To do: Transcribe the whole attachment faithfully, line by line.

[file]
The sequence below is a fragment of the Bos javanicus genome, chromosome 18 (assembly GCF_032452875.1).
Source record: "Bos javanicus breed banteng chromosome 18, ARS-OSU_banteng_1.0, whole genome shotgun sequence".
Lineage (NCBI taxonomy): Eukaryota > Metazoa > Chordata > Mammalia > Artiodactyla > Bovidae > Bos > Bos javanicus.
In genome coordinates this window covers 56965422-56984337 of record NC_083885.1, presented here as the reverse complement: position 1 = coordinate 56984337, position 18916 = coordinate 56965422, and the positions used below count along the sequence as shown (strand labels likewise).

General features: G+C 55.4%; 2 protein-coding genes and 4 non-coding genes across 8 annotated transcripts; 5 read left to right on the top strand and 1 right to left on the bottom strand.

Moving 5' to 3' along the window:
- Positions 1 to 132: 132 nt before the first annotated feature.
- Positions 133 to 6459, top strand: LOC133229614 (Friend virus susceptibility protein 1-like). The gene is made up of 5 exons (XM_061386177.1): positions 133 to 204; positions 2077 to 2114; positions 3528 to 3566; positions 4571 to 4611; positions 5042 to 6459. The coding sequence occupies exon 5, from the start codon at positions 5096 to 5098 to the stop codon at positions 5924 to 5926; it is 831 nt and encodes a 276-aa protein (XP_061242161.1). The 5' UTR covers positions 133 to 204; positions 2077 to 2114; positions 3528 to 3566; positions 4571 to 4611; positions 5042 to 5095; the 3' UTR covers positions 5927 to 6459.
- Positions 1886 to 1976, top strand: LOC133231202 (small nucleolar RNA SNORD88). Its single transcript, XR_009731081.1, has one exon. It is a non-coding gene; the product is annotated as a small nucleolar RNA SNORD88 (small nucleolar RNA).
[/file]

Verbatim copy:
The sequence below is a fragment of the Bos javanicus genome, chromosome 18 (assembly GCF_032452875.1).
Source record: "Bos javanicus breed banteng chromosome 18, ARS-OSU_banteng_1.0, whole genome shotgun sequence".
Lineage (NCBI taxonomy): Eukaryota > Metazoa > Chordata > Mammalia > Artiodactyla > Bovidae > Bos > Bos javanicus.
In genome coordinates this window covers 56965422-56984337 of record NC_083885.1, presented here as the reverse complement: position 1 = coordinate 56984337, position 18916 = coordinate 56965422, and the positions used below count along the sequence as shown (strand labels likewise).

General features: G+C 55.4%; 2 protein-coding genes and 4 non-coding genes across 8 annotated transcripts; 5 read left to right on the top strand and 1 right to left on the bottom strand.

Moving 5' to 3' along the window:
- Positions 1 to 132: 132 nt before the first annotated feature.
- Positions 133 to 6459, top strand: LOC133229614 (Friend virus susceptibility protein 1-like). The gene is made up of 5 exons (XM_061386177.1): positions 133 to 204; positions 2077 to 2114; positions 3528 to 3566; positions 4571 to 4611; positions 5042 to 6459. The coding sequence occupies exon 5, from the start codon at positions 5096 to 5098 to the stop codon at positions 5924 to 5926; it is 831 nt and encodes a 276-aa protein (XP_061242161.1). The 5' UTR covers positions 133 to 204; positions 2077 to 2114; positions 3528 to 3566; positions 4571 to 4611; positions 5042 to 5095; the 3' UTR covers positions 5927 to 6459.
- Positions 1886 to 1976, top strand: LOC133231202 (small nucleolar RNA SNORD88). Its single transcript, XR_009731081.1, has one exon. It is a non-coding gene; the product is annotated as a small nucleolar RNA SNORD88 (small nucleolar RNA).